(Adds commentary on Gulf competition, changes headline)
By Jeffrey Dastin and Alana Wise
Dec 15 Delta Air Lines Inc on Thursday
said it expected a two-year decline in unit revenue to end in
early 2017 as prices for last-minute trips have firmed, and
appealed to U.S. President-elect Donald Trump to fight foreign
airlines that it says compete unfairly.
Delta said it expects passenger unit revenue, which measures
sales relative to flight capacity, to fall 3 percent in the
fourth quarter of 2016, versus prior expectations of a drop as
large as 5 percent. Bookings picked up after the U.S. election,
The No. 2 U.S. airline by passenger traffic also said unit
revenue will be unchanged in the first three months of 2017 from
a year earlier.
Despite the rosier outlook, Delta's Chief Executive Ed
Bastian said U.S. airlines should be a "poster child" for the
Trump administration's fight against countries taking advantage
of trade deals with the United States.
Delta shares rose more than 3 percent. Shares in rivals also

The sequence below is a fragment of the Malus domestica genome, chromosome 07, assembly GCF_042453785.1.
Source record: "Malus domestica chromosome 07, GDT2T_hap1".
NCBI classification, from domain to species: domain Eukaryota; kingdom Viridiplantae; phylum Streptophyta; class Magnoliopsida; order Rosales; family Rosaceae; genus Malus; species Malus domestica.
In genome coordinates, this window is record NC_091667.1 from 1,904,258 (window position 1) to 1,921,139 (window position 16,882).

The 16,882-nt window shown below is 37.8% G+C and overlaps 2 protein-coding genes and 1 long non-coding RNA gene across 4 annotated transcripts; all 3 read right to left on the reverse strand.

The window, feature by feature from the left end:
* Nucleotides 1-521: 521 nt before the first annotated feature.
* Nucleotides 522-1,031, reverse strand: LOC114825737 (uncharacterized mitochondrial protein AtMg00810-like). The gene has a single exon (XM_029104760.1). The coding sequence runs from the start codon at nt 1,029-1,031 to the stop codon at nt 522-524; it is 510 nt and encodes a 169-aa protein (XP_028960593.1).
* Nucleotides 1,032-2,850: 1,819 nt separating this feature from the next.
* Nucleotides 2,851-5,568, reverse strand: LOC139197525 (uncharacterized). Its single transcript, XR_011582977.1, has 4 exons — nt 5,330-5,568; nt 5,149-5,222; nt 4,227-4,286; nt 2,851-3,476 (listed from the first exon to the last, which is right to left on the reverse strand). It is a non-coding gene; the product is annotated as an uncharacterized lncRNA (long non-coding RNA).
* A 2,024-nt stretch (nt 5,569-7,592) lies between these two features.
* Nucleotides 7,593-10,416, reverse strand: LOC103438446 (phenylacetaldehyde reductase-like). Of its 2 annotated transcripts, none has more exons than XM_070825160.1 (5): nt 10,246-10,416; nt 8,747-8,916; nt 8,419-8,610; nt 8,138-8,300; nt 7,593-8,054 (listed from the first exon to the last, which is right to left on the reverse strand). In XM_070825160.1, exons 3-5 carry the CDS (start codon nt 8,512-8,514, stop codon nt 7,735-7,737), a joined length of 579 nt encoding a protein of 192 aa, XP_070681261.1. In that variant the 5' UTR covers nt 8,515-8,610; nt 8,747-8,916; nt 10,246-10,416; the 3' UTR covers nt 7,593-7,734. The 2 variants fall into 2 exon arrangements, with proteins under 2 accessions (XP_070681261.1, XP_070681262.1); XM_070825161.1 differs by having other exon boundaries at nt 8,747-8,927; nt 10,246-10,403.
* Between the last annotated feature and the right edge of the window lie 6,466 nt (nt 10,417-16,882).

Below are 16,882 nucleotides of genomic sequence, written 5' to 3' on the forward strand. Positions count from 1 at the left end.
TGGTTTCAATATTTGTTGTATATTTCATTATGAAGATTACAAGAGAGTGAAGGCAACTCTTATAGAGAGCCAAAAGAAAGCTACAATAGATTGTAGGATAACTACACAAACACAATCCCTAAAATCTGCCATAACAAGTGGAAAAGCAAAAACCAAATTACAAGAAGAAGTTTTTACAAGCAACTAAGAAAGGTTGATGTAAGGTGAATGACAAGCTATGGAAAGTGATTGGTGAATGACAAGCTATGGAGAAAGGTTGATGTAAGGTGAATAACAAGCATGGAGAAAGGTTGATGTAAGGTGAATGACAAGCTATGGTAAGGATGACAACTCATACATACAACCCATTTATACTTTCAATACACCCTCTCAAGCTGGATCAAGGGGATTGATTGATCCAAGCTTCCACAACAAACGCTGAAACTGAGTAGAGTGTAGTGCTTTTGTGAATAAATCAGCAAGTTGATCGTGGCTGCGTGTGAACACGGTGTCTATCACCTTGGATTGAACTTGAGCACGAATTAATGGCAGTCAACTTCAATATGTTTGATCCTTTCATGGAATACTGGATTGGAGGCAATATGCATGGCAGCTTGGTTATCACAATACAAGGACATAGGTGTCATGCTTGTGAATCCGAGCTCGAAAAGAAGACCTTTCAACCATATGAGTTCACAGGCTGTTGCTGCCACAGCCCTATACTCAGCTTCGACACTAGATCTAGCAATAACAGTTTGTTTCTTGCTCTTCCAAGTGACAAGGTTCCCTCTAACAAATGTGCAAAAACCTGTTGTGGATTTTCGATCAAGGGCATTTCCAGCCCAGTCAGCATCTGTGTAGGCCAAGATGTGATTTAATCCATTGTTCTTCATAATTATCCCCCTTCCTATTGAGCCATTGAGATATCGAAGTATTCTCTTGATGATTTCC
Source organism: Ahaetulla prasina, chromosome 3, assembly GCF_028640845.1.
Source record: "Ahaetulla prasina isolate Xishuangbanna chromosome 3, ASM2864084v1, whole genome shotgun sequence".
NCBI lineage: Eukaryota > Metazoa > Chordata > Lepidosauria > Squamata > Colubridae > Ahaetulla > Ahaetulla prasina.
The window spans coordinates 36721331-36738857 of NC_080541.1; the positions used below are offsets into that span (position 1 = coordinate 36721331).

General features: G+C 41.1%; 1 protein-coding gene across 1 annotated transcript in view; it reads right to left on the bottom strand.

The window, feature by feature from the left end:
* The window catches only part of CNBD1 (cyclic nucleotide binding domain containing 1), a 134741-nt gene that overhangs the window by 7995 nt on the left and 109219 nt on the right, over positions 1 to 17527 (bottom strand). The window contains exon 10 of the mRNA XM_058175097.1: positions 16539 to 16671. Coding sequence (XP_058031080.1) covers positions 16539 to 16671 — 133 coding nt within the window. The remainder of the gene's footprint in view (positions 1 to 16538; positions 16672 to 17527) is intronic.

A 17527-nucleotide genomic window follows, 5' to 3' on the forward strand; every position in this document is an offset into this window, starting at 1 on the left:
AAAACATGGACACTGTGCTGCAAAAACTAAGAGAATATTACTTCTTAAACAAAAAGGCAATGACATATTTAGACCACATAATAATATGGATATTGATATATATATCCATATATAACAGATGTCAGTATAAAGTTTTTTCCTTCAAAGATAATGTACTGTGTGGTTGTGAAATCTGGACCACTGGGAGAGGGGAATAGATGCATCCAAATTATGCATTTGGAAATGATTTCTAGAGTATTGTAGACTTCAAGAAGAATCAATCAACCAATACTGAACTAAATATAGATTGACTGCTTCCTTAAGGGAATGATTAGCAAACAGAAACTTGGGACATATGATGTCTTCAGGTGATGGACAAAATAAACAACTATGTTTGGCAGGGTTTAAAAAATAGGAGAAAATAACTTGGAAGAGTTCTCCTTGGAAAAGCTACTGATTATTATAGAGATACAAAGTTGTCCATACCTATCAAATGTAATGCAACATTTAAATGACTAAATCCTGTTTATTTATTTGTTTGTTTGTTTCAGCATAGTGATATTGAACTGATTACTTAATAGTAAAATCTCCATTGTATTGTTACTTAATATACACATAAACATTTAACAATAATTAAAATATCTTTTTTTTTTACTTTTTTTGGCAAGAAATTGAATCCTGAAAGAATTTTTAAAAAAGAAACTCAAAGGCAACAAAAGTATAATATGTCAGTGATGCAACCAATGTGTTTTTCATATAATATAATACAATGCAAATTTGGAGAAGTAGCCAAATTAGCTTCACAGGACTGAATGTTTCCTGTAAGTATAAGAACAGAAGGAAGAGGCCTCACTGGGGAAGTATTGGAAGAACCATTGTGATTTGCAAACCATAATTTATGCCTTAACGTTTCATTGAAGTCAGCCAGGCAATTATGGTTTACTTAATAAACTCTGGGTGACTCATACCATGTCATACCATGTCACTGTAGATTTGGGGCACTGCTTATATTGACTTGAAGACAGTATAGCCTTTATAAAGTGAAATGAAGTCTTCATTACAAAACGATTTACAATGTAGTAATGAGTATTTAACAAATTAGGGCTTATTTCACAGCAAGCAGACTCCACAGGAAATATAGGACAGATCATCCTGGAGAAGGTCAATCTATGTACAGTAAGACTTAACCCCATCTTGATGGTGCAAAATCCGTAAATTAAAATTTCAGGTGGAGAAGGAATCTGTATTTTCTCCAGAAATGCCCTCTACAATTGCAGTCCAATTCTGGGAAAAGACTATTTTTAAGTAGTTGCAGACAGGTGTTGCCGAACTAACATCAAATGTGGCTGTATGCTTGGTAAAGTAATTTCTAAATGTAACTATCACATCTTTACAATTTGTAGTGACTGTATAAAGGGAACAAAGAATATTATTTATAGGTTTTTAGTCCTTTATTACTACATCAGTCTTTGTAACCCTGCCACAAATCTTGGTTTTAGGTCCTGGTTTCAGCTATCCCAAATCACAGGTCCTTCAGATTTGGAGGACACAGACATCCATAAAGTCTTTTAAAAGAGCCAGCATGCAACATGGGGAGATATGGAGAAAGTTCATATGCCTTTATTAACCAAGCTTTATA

jumped, as investors viewed the outlook as a sign that unit
revenue industry-wide would once again increase.
For months, major U.S. airlines sold discounted tickets so
they would not lose customers to rapidly growing budget
carriers, pushing down unit revenue. Now that the peak summer
travel period has ended, big airlines have slowed their capacity
growth with the hope that prices will rise and customer loyalty
will remain intact.
"Business travel volumes have picked up significantly
post-election," Delta President Glen Hauenstein said in an
investor webcast. "It's almost like the country breathed a sigh
of relief. There seemed to be a significant amount of pent-up
The airline said it plans to increase flight capacity 2
percent in the United States, where bookings have been strong,
while shrinking international service by 1 percent in 2017.
Trans-Atlantic revenues will remain a pain point next year,
Delta said, as a glut of flights there continues.
"We are facing Middle Eastern carriers that are violating
the law," Bastian said in the webcast, referring to "Open Skies"
agreements with Qatar and the United Arab Emirates.
The largest U.S. airlines have alleged that Gulf-state
subsidies are allowing Emirates, Etihad Airways and
Qatar Airways to expand rapidly and crowd out competition on key
routes, accusations those carriers deny.
The Obama administration convened talks on the topic but has
not made the progress Delta expected, Bastian said.
"I'm very encouraged by our new president-elect's platform,"
Delta also believes that competition from low-cost carriers
like Norwegian Air Shuttle ASA, while only somewhat
negative for revenues so far, may be tougher to fend off in the
(Reporting by Ankit Ajmera in Bengaluru and by Jeffrey Dastin
and Alana Wise in New York; Editing by Saumyadeb Chakrabarty and